We are delighted to welcome Jon Wallace back to the Gollancz Blog. Jon Wallace’s new books Steeple is out now in paperback . Jon Wallace returns to the blog today with a not too spoilery review of the film High Rise.
There’s a lot to like about Ben Wheatley’s High Rise. Adapting Ballard’s book is a natural fit for a filmmaker with an established interest in our latent capacity for bestial violence; in characters who toss away the moral compass to go sightseeing in the primal recesses of the mind, and indulge their basest urges. The adaptation, by Wheatley and Amy Jump remains surprisingly faithful to the book’s structure. It also manages to make alterations without bringing the whole thing crashing down.
The most striking additive the film brings is humour: Wheatley’s High Rise generates big, dark laughs, where Ballard’s is far from funny – its detached third person narrative has no real capacity for mirth: “tenants of high rises made no jokes about them” it says (though the implication is that this is inherently dangerous). Shame then that the part of Dentist Steele was apparently cut back so far. Evidently a number of scenes, which saw Reece Shearsmith perform unnecessary surgery on fellow tenants, have been lost. This is a pity, as we can imagine he might have added plenty more macabre, twisted laughs.
Still, the power of the movie is more than its humour. The film also packs more of an emotional punch; that’s in large part down to the power of great performances, which can make characters like Wilder human, and therefore more real than in the novel. Luke Evans based his superb performance partly on people he’s encountered in the pubs of the Valleys, and gives Wilder more texture than Ballard’s narration allows. Sienna Miller also does good work with Charlotte Melville, who has a little room to breathe beyond Laing and Wilder’s stories. Making a proper character of her son is also a nice touch, giving life to the children’s experience – absent from the novel.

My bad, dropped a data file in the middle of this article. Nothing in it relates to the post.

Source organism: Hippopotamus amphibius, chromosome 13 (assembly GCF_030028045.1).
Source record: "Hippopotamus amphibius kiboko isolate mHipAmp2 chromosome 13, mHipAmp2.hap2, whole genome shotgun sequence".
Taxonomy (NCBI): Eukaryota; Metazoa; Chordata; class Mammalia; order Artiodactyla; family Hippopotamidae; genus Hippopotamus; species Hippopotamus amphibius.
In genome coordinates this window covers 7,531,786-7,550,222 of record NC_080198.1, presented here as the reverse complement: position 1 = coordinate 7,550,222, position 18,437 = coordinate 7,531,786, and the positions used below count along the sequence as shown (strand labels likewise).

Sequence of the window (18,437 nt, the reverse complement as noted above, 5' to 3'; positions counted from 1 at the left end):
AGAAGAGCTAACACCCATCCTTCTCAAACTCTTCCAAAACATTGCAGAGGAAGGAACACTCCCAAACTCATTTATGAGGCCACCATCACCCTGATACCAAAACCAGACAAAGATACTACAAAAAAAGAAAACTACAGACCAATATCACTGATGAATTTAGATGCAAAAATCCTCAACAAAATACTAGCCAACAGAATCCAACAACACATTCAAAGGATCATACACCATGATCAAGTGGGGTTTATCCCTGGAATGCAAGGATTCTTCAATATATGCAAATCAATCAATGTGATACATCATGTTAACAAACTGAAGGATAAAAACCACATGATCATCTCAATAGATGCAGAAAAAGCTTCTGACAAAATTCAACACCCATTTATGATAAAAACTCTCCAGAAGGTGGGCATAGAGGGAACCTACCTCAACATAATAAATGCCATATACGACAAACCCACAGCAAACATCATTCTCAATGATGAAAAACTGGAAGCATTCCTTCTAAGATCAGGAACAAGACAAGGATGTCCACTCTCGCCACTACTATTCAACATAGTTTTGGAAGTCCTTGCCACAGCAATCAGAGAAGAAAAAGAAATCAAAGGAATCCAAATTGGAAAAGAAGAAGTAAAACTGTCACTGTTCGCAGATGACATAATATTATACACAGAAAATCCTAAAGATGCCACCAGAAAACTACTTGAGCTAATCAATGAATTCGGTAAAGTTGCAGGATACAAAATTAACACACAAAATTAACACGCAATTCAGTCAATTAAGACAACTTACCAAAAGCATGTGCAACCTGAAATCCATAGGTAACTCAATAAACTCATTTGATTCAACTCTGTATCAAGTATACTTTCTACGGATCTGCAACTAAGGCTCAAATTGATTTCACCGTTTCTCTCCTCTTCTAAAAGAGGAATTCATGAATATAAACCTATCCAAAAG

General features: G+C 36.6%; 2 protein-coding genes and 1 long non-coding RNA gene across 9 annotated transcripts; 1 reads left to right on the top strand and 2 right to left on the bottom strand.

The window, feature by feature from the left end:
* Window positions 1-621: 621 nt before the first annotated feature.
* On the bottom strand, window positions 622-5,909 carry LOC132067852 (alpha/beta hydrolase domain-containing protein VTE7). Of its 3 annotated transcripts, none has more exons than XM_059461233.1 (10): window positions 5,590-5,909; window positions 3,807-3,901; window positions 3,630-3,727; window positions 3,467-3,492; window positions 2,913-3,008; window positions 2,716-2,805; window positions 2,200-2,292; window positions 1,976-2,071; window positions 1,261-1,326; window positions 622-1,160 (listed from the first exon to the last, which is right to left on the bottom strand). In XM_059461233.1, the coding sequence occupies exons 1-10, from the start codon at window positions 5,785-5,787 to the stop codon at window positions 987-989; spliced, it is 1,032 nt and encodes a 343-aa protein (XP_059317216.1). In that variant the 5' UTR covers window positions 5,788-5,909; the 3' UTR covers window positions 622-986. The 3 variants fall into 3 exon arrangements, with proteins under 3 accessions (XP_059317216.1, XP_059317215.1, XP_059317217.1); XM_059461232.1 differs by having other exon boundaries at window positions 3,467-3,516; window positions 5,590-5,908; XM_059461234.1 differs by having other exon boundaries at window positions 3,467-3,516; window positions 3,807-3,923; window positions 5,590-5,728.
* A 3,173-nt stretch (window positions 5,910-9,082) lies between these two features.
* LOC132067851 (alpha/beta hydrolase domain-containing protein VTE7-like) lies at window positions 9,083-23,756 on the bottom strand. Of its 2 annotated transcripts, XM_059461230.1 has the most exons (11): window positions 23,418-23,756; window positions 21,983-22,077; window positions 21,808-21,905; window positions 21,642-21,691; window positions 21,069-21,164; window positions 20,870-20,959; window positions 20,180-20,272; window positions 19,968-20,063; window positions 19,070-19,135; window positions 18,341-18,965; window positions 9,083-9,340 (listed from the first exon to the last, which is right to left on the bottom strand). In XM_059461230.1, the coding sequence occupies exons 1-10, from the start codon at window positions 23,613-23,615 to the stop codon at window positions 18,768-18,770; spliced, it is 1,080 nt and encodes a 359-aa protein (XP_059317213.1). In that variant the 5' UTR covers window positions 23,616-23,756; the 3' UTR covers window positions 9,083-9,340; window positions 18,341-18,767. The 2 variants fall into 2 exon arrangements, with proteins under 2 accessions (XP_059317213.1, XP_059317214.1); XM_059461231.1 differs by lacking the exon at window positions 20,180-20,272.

Still, the film can’t help but lose much of the book’s potent, hypnotic effect. Wheatley’s account of the tower’s descent into barbarism attempts to reproduce Ballard’s hallucinatory psychic landscape through snap-shot visions of murder and sex, but can’t replicate the strange descriptive power of the book.
Ballard’s characters steadily lose grip on their identities. When a body falls past the balcony, Laing briefly wonders if it’s him. Mrs Wilder says ‘it’s almost as if these aren’t the people who really live here’. The Steeles are like a pair of secret agents, pretending to be married. At a party Cosgrove’s wife twists her hand in mid air, as if trying to adjust the picture of her newsreader husband. As the tower decays and violence mounts, Laing feels as if he is ‘exposing a more real version of himself’.
The film can’t really accommodate such ideas. Neither can it reproduce Ballard’s wonderful language about the connection residents feel to the tower. Laing feels as if he’s living ‘in the gondola of a ferris wheel’; Royal feels the ‘pent up time and space’ of each apartment beneath him; Laing’s sister ‘shakes like a seismograph’ with each tremor in the structure. The notion that the residents become more and more a part of the building, and in fact conspire to keep their regression secret, is rather lost. Instead the film concentrates on what feels more like social commentary.
That’s perfectly fine – towers, particularly in London, have taken on quite different characters to the rotting, modernist ‘streets in the sky’ of the seventies. There’s plenty of fun to be had exploring the way class structure struggles and breaks apart in the tower. Wheatley doesn’t like getting drawn into that discussion, and in fact denies that the film is commentary at all – but really, if you take the time to play Margaret Thatcher speeches in your movie, that position begins to look a little weak.
Still, the movie is well worth the trip. Tackling a work like High Rise was only ever going to be a difficult job, and this is a far better depiction of Ballard’s realm of ‘deviant impulses’ than we might have expected. Wheatley is making some very good, very British movies, and that’s something we can all be pretty chuffed about.
Jon’s second novel, Steeple, also takes place in a monstrous London skyscraper. It is out now in paperback (£8.99) and ebook (£5.99). Check out his website http://jonwallace.co/ to learn more about his writing.